The new rule, if finalized, would affect fracking in wells drilled on federal lands across the country. However, the Obama Administration has also expressed the hope that the rule could provide a blueprint for future federal regulation of fracking outside of federal lands. Since many states now regulate fracking operations and other states are likely to enter this field of regulation as well, the BLM has expressed its intent to work with states in implementing the new rule to minimize conflicts with state laws; the proposed regulation‘s provision enables BLM to grant a variance applying to all lands within the boundaries of a state or tribe when state or tribal regulations meet or exceed federal standards is one example of this effort. The new proposal is subject to a 30-day public comment period, which began on May 24, 2013.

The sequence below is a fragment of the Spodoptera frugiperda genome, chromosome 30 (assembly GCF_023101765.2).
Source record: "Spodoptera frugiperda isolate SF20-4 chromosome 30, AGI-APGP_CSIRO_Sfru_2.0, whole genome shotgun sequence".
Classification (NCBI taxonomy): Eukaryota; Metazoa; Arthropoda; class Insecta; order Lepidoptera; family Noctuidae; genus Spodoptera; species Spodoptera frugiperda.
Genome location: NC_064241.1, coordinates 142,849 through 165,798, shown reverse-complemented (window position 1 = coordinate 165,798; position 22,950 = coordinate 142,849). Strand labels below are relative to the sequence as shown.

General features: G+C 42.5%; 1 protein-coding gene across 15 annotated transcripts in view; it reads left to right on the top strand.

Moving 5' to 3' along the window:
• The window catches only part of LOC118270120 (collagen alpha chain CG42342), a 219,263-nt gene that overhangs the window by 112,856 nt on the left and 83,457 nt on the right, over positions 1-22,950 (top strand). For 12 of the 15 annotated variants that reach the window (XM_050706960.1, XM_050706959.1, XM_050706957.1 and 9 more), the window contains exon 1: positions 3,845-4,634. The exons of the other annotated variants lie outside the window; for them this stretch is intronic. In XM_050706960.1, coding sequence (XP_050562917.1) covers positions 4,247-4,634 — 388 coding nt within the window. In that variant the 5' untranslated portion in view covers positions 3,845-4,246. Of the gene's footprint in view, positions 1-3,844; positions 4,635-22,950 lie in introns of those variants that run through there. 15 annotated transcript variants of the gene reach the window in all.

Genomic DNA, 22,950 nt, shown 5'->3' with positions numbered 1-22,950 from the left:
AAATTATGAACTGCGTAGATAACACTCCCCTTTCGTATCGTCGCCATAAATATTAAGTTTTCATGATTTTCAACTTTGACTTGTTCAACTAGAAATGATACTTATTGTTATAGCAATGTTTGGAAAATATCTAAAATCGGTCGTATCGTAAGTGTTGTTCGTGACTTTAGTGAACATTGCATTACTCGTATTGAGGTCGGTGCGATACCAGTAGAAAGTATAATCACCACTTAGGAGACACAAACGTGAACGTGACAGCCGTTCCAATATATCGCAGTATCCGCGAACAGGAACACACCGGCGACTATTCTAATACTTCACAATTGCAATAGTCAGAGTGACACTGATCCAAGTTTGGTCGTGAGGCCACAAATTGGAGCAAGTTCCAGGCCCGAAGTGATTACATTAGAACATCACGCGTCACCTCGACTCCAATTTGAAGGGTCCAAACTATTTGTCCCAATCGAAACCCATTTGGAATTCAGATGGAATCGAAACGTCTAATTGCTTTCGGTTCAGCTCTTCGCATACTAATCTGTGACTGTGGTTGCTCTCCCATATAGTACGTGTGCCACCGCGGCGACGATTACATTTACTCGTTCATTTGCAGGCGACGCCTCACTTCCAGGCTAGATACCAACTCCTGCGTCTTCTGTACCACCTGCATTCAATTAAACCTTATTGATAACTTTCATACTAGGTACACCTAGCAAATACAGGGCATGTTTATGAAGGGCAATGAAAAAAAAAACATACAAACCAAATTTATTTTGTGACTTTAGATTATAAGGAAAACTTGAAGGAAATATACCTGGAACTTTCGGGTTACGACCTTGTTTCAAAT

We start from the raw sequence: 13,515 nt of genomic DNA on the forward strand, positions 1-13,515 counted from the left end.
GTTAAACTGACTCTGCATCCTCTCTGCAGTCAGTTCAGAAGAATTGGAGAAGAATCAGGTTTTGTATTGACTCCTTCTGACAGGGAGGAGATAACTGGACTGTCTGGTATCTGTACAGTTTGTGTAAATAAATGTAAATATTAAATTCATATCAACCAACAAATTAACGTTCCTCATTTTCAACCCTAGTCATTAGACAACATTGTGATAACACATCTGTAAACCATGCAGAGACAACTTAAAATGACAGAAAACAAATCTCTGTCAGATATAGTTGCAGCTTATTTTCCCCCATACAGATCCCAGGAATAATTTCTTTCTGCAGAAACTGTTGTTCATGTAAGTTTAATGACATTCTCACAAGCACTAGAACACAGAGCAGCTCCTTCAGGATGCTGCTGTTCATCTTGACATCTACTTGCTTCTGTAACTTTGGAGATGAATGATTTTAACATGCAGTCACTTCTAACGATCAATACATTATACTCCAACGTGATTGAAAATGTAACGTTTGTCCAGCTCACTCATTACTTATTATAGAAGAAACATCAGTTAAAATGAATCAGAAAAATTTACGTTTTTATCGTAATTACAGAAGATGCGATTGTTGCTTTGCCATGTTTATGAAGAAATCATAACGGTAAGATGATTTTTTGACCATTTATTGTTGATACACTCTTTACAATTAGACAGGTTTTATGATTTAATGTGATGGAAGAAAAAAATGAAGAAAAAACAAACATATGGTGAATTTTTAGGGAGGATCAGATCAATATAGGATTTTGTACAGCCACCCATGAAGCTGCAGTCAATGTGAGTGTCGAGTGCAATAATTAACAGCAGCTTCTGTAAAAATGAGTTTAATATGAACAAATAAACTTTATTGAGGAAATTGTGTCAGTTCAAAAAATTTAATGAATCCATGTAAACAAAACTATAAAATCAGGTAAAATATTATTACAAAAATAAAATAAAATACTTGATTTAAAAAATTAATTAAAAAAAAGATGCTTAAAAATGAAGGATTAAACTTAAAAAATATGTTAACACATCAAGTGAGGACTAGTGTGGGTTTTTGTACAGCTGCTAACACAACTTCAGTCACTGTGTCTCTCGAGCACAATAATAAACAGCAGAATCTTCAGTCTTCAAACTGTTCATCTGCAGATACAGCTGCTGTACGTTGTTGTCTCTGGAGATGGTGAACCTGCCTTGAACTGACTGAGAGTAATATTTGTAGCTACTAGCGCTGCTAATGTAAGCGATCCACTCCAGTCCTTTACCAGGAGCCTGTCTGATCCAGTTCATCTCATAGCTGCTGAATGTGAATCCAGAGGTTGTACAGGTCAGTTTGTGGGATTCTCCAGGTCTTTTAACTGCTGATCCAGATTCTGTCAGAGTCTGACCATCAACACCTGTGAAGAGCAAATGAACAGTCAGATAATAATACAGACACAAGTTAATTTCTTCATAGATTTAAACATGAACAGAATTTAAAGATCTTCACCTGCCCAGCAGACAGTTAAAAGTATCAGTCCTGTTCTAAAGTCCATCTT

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This article was originally published by Bingham McCutchen LLP.